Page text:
The Painful Truth

Here’s a decent article about a new form of anesthesia called a continuous peripheral nerve block that some doctors think is a better alternative to general or local anesthesia for injury recovery. Sort of an epidural block for Purple Heart recipients.

It’s good reading, and it seems to make sense. Except for this part:

The good news is that fewer GIs are dying of their injuries than in any modern conflict. In Vietnam, one out of every three soldiers hurt in combat was shipped home in a body bag. In Iraq, it’s one in eight. Credit the use of body armor and a dramatic increase in the speed of the Air Force’s evacuation chain – the relays of Black Hawk helicopters and transport jets that ferry the wounded from the front lines to Landstuhl Regional Medical Center in Germany, where soldiers receive care before being sent on to hospitals like Walter Reed Army Medical Center in Washington, DC.

The bad news is pain. The injuries suffered by those who survive are more severe than in previous conflicts. High-velocity bullets, rocket-propelled grenades, and so-called improvised explosive devices cause tissue damage that is particularly excruciating. Although Interceptor body armor and Kevlar helmets are highly effective at deflecting AK-47 rounds and RPG shrapnel away from the “kill zones” of the torso and head, soldiers’ arms and legs are left unshielded for the sake of mobility. The success of body armor has had the unintended effect of creating a new class of survivable physical trauma. Operation Iraqi Freedom has become a war on the extremities – a litany of exploded muscles, shattered bones, and severed limbs. [emphasis mine]

Just how is it that injuries are “more severe than in previous conflicts”?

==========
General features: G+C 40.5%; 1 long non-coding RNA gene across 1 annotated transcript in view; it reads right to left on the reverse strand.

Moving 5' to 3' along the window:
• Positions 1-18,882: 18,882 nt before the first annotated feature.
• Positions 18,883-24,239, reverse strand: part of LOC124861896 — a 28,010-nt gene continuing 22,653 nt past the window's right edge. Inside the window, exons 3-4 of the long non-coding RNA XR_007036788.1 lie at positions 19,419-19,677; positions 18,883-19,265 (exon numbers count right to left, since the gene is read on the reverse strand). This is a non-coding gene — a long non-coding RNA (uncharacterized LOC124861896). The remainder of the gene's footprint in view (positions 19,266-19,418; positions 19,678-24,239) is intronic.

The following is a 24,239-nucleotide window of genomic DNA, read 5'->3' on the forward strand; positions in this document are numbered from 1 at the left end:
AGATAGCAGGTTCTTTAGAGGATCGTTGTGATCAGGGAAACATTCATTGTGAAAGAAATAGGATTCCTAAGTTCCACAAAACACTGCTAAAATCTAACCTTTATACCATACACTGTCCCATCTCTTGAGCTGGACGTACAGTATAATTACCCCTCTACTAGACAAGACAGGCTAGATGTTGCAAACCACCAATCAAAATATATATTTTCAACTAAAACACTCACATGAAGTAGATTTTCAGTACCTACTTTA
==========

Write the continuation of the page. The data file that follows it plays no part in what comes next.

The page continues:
There’s no doubt that there are more wounded soldiers that survive than previously. But are their injuries really more “excruciating”?

Ah, the good old days:
Back when combat injuries didn’t hurt so much.


  1. But are their injuries really more ‘excruciating’?’ Maybe you were joking . . . but in case you weren’t: I think the point of the article was that, in the old days soldiers had excrutiating injuries and they died within hours. Now, they have excrutiating injuries that they survive. I’m sure they are happy to be alive, but it creates new treatment complications . . . the need to treat high levels of pain while minimizing the risks associated with anasthetics and pain-killers.

  2. No, Chuck: They very clearly said the the weaponry in use today makes injuries that are ‘particularly excruciating’. I pointed out the fact that more wounded soldiers survive and live with their injuries. And yes, that is something that must be taken into consideration when working on long-term care solutions. However, writing that things hurt more today may possibly give someone the false impression that things, you know, hurt more today. AK-47 bullets, RPGs, and ‘so-called’ IEDs are more ‘excruciating’ than the weapons of wars past? That’s stupid.

  3. Murdoc, I think any misunderstanding of the information in the article is a matter of the author’s semantics rather than a misinterpretation by individual readers. In other words, I believe both Chuck and you are correct. WOW, with that type of ‘logic’ I should apply for a job with The United Nations!

  4. Toejam and Chuck: I’m not arguing that the article isn’t about the great(er) numbers of injured soldiers with long-term pain problems, as Chuck said. In fact, I wrote that it was a good read ‘except’ for that passage that clearly said today’s weapons creat more excruciating injuries. However, my entire post and point was about that passage. They were very clear and they wrote it in one of the first couple paragraphs of a rather long article. Sort of to ‘punch it up a bit’, maybe. And it’s stupid. That’s what I was pointing out. So yes, Chuck and I are both right. Toejam, I’d vote for you for UN Secretary General any day. Of course, at this point I’d vote for just about anyone not currently in the UN for nearly any UN position…

  5. Thanks for the vote of confidence Murdoc. However, I don’t think I’m really up to the high moral standards required to replace ‘Annan the Sham and the Pharaohs’! Betcha you don’t remember that 60’s group!

  6. Murdoc: What Chuck said was exactly what I intended to say, with apologies for my probably muddled syntax. And the doctors at Walter Reed — who, you know, have a lot of experience in dealing with combat injuries — told me that because the bullets from the latest generation of weapons are designed to fly faster than the ones employed in previous wars, they shatter bones more extensively and create a form of injury known as ‘massive soft-tissue derangement’ which is indeed particularly painful if you survive. So that’s where I was coming from there. Thanks for your interest in the article.